Brian Windhorst: Dan Gilbert didn't consult with LeBron James prior to parting with David Griffin, sources said. James had advocated for Griffin extension
Currently the Cavs' front office is being run by a conglomeration of Koby Altman, Brock Aller, Tony Leotti, Jon Nichols and Mike Gansey, according to a team source. Gilbert is also "very engaged" in the Cavs' business right now as they prepare for the draft and field potential trade opportunities, according to the source.
Chris Fedor: #Cavs owner Dan Gilbert has never renewed any of his GM's contracts despite success. It's all been one (or shorter) contract and done.
Adrian Wojnarowski: Sources: Cleveland owner Dan Gilbert is targeting Chauncey Billups to become Cavs' top basketball executive. Sides expected to talk soon.
David Griffin's tenure as the Cavaliers' general manager is ending, owner Dan Gilbert announced in a statement Former Detroit Pistons star Chauncey Billups is interested in the job, sources told cleveland.com.
Dan Gilbert: We have no announcement at this time related to new leadership of the Cavaliers basketball operations group, but we are confident our current front office will continue to aggressively explore and pursue opportunities to improve our team in the weeks ahead.
Adrian Wojnarowski: Sources: As David Griffin departs as Cavs -- "Just couldn't agree on future," source says - Chauncey Billups expected to emerge as candidate
Adrian Wojnarowski: Billups has relationship with Dan Gilbert and Ty Lue, and sources say will be considered as President of Basketball Ops who'd make GM hire.
David Griffin is still shepherding the franchise and fielding calls like Pritchard's even though his contract is set to expire June 30th. The lack of resolution in Griffin's situation with the NBA Draft just four days away and free agency commencing in 16 days is starting to cause some unrest within the ranks in Cleveland.
Cavaliers majority owner Dan Gilbert told cleveland.com he would meet with general manager David Griffin "in the next few days" to determine his future with the franchise after crafting a roster that's gone to three consecutive Finals and won it all in 2016. "I feel good about our talent, our personnel, coaching staff, everything," Gilbert said after the Cavs lost to the Golden State Warriors 129-120 in Game 5 Monday. The Warriors are champs, having beaten the Cavs twice in three seasons.
“LeBron can say he wants this, this and that, but somebody has to go out and do the work to get them,” said one rival team executive who did not want to be publicly identified talking about another club. “Acquiring players is hard. You only have so many resources, there’s cap limits, and you’ve got to know the right players to get. The guy has done a great job.”
Marc Stein: The Bucks, meanwhile, remain interested in Cavs general manager David Griffin for their front office vacancy, but Cleveland, as seen with both Orlando and Atlanta, are not granting Milwaukee permission to speak with David Griffin during the playoffs.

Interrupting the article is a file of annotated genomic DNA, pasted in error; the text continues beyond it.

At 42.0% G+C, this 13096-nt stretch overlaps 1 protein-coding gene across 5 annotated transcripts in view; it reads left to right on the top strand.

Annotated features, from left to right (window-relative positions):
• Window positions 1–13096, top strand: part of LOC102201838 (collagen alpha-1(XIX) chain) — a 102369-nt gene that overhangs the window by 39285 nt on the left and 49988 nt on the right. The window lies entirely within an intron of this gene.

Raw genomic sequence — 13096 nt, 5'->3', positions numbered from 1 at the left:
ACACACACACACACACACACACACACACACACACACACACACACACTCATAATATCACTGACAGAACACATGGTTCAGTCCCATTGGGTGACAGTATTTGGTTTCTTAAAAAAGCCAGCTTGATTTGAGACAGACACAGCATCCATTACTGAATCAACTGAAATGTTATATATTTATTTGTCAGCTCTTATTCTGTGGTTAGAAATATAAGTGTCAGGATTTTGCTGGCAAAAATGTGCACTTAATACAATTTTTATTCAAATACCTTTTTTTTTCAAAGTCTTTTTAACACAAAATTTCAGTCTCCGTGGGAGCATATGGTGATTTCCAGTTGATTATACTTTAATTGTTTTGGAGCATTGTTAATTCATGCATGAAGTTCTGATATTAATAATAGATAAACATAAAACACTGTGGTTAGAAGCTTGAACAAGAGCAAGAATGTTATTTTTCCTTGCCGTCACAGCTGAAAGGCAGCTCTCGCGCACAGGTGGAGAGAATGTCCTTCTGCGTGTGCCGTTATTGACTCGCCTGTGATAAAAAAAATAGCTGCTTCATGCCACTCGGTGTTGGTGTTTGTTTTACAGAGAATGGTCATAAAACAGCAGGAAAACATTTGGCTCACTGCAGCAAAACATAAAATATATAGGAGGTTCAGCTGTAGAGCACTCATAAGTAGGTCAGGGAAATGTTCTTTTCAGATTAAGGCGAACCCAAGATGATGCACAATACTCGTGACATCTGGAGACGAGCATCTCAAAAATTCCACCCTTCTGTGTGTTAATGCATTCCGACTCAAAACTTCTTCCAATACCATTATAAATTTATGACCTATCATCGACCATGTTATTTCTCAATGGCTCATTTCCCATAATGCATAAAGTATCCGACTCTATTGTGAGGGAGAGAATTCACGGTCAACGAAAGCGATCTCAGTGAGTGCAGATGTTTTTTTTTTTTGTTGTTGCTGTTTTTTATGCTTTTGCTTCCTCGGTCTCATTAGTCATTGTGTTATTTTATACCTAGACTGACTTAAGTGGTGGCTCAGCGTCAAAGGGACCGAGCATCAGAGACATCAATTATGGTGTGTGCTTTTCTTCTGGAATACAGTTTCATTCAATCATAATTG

Smith was potentially the missing piece that could put the Cavs over the championship hump. Or blow them up entirely. “He acknowledged that his reputation was earned,” said Griffin. “He wasn’t wronged by the existence of his reputation. He earned it. He was the sum of all those things. But he made a conscious decision that he didn’t want to be that anymore and changed his life in a profoundly positive way.”
The Milwaukee Bucks have interest in Cavaliers general manager David Griffin, whose current contract expires at season's end and who is in discussions with Cleveland on continuing there. Multiple sources told cleveland.com that the Bucks, who lost general manager John Hammond to the Orlando Magic this week, have interest in Griffin, 47.
ESPN Cleveland: Windhorst: Griff could be a candidate in other places, including Milwaukee. Not sure Atlanta will wait. Griff wants a substantial offer.
The Cavs have also denied permission to the Atlanta Hawks for Griffin to interview for their open general manager position, sources said. Griffin, whose contract expires at the end of July, has recently held talks with Cavs owner Dan Gilbert about his future with the team but nothing had been agreed to as of Monday afternoon, sources said.
Orlando officials had been intrigued with Cleveland GM David Griffin, but moved steadily toward Weltman as they became further engaged with his candidacy in recent weeks, league sources said. Weltman has been deeply involved in every aspect of the Raptors’ front office under president Masai Ujiri as Toronto became a perennial Eastern Conference contender.
The Cavaliers will carry another big piece of Akron with them starting next season when the Goodyear Tire and Rubber Company's Wingfoot logo appears on game jerseys.
The Cavs and Goodyear will formally announce the partnership Monday as part of the NBA's three-year pilot program to sell ads on uniforms, starting next season. The pairing makes sense, as Cleveland's star player, LeBron James, is Akron's favorite son, and Goodyear is the city's cornerstone company. It was founded there in 1898.
Marc Stein: The Magic need a longer list with no assurance they get David Griffin. They likely can't even speak to Griffin until Cavs' playoff run ends